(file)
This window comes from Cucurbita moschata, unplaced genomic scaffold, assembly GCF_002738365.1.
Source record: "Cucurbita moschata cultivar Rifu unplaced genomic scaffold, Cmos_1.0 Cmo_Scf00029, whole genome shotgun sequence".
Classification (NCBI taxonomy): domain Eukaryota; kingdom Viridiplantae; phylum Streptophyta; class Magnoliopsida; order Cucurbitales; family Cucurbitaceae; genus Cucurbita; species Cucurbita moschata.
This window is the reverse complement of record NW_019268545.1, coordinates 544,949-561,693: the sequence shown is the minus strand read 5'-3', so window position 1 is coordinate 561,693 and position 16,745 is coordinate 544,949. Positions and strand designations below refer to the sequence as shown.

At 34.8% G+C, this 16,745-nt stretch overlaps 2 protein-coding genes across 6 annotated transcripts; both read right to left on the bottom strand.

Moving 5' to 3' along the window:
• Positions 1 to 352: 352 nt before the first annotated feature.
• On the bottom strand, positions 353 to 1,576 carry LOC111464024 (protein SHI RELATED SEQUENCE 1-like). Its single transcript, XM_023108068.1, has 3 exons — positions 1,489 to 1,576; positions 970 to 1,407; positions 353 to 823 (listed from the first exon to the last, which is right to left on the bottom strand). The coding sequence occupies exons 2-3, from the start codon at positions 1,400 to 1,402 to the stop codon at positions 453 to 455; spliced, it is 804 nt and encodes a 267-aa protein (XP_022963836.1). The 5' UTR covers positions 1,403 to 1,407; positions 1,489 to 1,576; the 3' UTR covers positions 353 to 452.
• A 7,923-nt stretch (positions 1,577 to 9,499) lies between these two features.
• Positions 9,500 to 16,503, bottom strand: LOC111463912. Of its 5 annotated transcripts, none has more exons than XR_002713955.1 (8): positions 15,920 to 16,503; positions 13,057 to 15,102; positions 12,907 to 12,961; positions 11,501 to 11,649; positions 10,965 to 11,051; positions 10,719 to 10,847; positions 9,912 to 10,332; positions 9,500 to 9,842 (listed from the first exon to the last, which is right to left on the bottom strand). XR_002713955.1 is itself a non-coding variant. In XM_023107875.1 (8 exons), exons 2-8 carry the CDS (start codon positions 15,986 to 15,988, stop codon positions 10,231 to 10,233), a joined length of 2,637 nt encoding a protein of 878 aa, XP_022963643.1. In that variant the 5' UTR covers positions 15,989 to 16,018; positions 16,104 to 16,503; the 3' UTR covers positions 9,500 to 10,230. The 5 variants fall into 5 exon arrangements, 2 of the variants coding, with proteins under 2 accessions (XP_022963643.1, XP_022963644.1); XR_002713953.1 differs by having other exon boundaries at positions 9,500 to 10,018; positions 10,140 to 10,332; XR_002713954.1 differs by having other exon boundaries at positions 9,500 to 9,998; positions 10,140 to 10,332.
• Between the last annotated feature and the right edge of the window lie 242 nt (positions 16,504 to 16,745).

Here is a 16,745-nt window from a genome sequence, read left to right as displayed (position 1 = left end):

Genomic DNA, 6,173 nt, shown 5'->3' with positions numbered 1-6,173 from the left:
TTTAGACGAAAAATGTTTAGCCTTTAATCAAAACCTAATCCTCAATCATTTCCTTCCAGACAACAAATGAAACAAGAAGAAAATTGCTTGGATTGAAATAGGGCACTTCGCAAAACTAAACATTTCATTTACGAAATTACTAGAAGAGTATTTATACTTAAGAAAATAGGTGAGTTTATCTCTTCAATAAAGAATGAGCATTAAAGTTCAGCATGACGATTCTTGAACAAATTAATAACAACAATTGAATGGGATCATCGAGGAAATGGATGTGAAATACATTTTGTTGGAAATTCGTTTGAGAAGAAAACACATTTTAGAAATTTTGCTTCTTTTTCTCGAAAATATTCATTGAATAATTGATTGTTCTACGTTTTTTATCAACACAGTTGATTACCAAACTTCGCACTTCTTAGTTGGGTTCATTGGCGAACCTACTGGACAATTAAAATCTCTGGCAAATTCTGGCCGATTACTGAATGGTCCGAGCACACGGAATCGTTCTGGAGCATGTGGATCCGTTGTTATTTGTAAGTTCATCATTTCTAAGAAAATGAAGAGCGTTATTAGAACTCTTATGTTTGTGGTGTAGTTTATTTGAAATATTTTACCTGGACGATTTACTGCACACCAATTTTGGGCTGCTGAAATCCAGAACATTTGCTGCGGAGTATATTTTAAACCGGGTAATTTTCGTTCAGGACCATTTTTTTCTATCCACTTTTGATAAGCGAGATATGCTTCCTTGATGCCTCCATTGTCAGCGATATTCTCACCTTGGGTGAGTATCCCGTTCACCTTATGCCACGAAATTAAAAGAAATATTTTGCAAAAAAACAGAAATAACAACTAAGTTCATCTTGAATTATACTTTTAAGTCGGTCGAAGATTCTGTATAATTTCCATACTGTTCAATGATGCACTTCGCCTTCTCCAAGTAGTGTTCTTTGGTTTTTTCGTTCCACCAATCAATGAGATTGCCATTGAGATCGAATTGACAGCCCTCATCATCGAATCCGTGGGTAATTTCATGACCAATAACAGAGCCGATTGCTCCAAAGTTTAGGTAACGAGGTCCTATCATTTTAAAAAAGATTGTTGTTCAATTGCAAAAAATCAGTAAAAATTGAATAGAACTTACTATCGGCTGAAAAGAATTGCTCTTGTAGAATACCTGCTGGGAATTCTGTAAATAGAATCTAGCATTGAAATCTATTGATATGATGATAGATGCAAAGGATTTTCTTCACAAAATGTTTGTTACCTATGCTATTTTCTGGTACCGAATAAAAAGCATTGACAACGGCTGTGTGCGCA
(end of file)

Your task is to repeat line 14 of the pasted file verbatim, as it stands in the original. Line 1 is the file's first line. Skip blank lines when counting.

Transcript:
TTTAGACGAAAAATGTTTAGCCTTTAATCAAAACCTAATCCTCAATCATTTCCTTCCAGACAACAAATGAAACAAGAAGAAAATTGCTTGGATTGAAATAGGGCACTTCGCAAAACTAAACATTTCATTTACGAAATTACTAGAAGAGTATTTATACTTAAGAAAATAGGTGAGTTTATCTCTTCAATAAAGAATGAGCATTAAAGTTCAGCATGACGATTCTTGAACAAATTAATAACAACAATTGAATGGGATCATCGAGGAAATGGATGTGAAATACATTTTGTTGGAAATTCGTTTGAGAAGAAAACACATTTTAGAAATTTTGCTTCTTTTTCTCGAAAATATTCATTGAATAATTGATTGTTCTACGTTTTTTATCAACACAGTTGATTACCAAACTTCGCACTTCTTAGTTGGGTTCATTGGCGAACCTACTGGACAATTAAAATCTCTGGCAAATTCTGGCCGATTACTGAATGGTCCGAGCACACGGAATCGTTCTGGAGCATGTGGATCCGTTGTTATTTGTAAGTTCATCATTTCTAAGAAAATGAAGAGCGTTATTAGAACTCTTATGTTTGTGGTGTAGTTTATTTGAAATATTTTACCTGGACGATTTACTGCACACCAATTTTGGGCTGCTGAAATCCAGAACATTTGCTGCGGAGTATATTTTAAACCGGGTAATTTTCGTTCAGGACCATTTTTTTCTATCCACTTTTGATAAGCGAGATATGCTTCCTTGATGCCTCCATTGTCAGCGATATTCTCACCTTGGGTGAGTATCCCGTTCACCTTATGCCACGAAATTAAAAGAAATATTTTGCAAAAAAACAGAAATAACAACTAAGTTCATCTTGAATTATACTTTTAAGTCGGTCGAAGATTCTGTATAATTTCCATACTGTTCAATGATGCACTTCGCCTTCTCCAAGTAGTGTTCTTTGGTTTTTTCGTTCCACCAATCAATGAGATTGCCATTGAGATCGAATTGACAGCCCTCATCATCGAATCCGTGGGTAATTTCATGACCAATAACAGAGCCGATTGCTCCAAAGTTTAGGTAACGAGGTCCTATCATTTTAAAAAAGATTGTTGTTCAATTGCAAAAAATCAGTAAAAATTGAATAGAACTTACTATCGGCTGAAAAGAATTGCTCTTGTAGAATACCTGCTGGGAATTCTGTAAATAGAATCTAGCATTGAAATCTATTGATATGATGATAGATGCAAAGGATTTTCTTCACAAAATGTTTGTTACCTATGCTATTTTCTGGTACCGAATAAAAAGCATTGACAACGGCTGTGTGCGCA